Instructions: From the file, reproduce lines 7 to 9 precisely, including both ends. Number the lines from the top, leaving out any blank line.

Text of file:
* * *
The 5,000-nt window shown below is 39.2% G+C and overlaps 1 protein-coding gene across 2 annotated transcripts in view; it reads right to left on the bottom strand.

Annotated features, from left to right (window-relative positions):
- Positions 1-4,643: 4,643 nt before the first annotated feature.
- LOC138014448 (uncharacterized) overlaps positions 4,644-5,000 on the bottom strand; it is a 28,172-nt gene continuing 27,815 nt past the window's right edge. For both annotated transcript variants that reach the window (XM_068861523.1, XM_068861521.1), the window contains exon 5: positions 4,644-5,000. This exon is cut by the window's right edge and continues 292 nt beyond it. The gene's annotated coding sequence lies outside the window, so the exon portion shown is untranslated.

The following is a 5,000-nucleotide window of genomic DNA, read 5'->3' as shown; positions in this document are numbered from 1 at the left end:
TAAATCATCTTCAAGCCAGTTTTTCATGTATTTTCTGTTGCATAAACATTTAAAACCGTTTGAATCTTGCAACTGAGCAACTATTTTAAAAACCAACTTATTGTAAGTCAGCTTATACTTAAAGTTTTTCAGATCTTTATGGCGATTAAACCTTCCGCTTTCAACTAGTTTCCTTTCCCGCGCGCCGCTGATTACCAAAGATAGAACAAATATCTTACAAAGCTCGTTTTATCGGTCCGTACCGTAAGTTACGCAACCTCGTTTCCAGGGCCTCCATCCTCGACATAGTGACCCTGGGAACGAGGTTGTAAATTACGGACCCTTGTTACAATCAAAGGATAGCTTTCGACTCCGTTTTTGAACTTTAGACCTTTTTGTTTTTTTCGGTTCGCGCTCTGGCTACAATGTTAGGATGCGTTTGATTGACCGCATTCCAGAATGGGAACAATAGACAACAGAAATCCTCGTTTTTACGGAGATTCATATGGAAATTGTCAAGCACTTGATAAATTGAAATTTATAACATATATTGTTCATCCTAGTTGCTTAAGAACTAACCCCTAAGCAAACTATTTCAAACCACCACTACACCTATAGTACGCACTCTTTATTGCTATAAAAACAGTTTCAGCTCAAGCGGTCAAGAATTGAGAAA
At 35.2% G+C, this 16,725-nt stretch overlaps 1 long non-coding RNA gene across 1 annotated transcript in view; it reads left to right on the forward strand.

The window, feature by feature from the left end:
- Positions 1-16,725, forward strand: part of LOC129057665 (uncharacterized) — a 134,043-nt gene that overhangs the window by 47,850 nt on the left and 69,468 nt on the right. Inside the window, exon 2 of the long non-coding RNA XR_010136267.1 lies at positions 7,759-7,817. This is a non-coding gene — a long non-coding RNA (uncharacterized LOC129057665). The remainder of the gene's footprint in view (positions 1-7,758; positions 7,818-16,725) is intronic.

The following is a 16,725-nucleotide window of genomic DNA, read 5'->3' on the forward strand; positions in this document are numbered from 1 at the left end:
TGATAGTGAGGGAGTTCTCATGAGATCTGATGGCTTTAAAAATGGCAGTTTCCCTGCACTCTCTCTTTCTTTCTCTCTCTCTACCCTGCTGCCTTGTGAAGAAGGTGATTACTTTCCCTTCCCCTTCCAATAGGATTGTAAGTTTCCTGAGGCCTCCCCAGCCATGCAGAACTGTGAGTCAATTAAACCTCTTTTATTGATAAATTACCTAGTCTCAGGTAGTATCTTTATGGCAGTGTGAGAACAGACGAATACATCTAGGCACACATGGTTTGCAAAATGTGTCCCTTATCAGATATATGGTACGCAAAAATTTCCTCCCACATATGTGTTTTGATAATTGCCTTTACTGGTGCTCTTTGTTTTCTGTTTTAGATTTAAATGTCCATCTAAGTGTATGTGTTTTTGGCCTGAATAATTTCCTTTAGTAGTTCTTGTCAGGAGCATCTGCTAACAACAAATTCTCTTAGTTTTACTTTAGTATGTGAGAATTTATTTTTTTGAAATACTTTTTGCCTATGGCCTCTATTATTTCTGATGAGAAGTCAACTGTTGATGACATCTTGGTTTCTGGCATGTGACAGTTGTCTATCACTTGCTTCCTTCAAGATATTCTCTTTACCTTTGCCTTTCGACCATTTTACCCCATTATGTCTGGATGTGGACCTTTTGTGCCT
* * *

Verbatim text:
At 35.2% G+C, this 16,725-nt stretch overlaps 1 long non-coding RNA gene across 1 annotated transcript in view; it reads left to right on the forward strand.

The window, feature by feature from the left end:
- Positions 1-16,725, forward strand: part of LOC129057665 (uncharacterized) — a 134,043-nt gene that overhangs the window by 47,850 nt on the left and 69,468 nt on the right. Inside the window, exon 2 of the long non-coding RNA XR_010136267.1 lies at positions 7,759-7,817. This is a non-coding gene — a long non-coding RNA (uncharacterized LOC129057665). The remainder of the gene's footprint in view (positions 1-7,758; positions 7,818-16,725) is intronic.